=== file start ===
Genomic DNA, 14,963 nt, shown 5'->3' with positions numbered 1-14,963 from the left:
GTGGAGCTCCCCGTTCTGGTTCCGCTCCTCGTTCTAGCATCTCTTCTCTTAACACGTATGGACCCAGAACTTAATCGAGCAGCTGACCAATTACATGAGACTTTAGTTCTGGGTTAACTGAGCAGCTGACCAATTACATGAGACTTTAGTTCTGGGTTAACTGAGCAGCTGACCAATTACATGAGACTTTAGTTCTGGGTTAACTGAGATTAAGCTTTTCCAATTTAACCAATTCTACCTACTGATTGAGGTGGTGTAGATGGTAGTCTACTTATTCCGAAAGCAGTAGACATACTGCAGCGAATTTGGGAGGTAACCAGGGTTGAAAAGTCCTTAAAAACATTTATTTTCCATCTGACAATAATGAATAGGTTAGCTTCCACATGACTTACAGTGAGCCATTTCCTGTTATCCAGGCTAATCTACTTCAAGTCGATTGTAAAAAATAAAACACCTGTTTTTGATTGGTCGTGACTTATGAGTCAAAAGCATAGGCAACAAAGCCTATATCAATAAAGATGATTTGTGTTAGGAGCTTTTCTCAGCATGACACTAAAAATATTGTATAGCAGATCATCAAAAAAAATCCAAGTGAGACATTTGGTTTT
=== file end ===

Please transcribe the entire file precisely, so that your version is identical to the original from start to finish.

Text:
Genomic DNA, 14,963 nt, shown 5'->3' with positions numbered 1-14,963 from the left:
GTGGAGCTCCCCGTTCTGGTTCCGCTCCTCGTTCTAGCATCTCTTCTCTTAACACGTATGGACCCAGAACTTAATCGAGCAGCTGACCAATTACATGAGACTTTAGTTCTGGGTTAACTGAGCAGCTGACCAATTACATGAGACTTTAGTTCTGGGTTAACTGAGCAGCTGACCAATTACATGAGACTTTAGTTCTGGGTTAACTGAGATTAAGCTTTTCCAATTTAACCAATTCTACCTACTGATTGAGGTGGTGTAGATGGTAGTCTACTTATTCCGAAAGCAGTAGACATACTGCAGCGAATTTGGGAGGTAACCAGGGTTGAAAAGTCCTTAAAAACATTTATTTTCCATCTGACAATAATGAATAGGTTAGCTTCCACATGACTTACAGTGAGCCATTTCCTGTTATCCAGGCTAATCTACTTCAAGTCGATTGTAAAAAATAAAACACCTGTTTTTGATTGGTCGTGACTTATGAGTCAAAAGCATAGGCAACAAAGCCTATATCAATAAAGATGATTTGTGTTAGGAGCTTTTCTCAGCATGACACTAAAAATATTGTATAGCAGATCATCAAAAAAAATCCAAGTGAGACATTTGGTTTT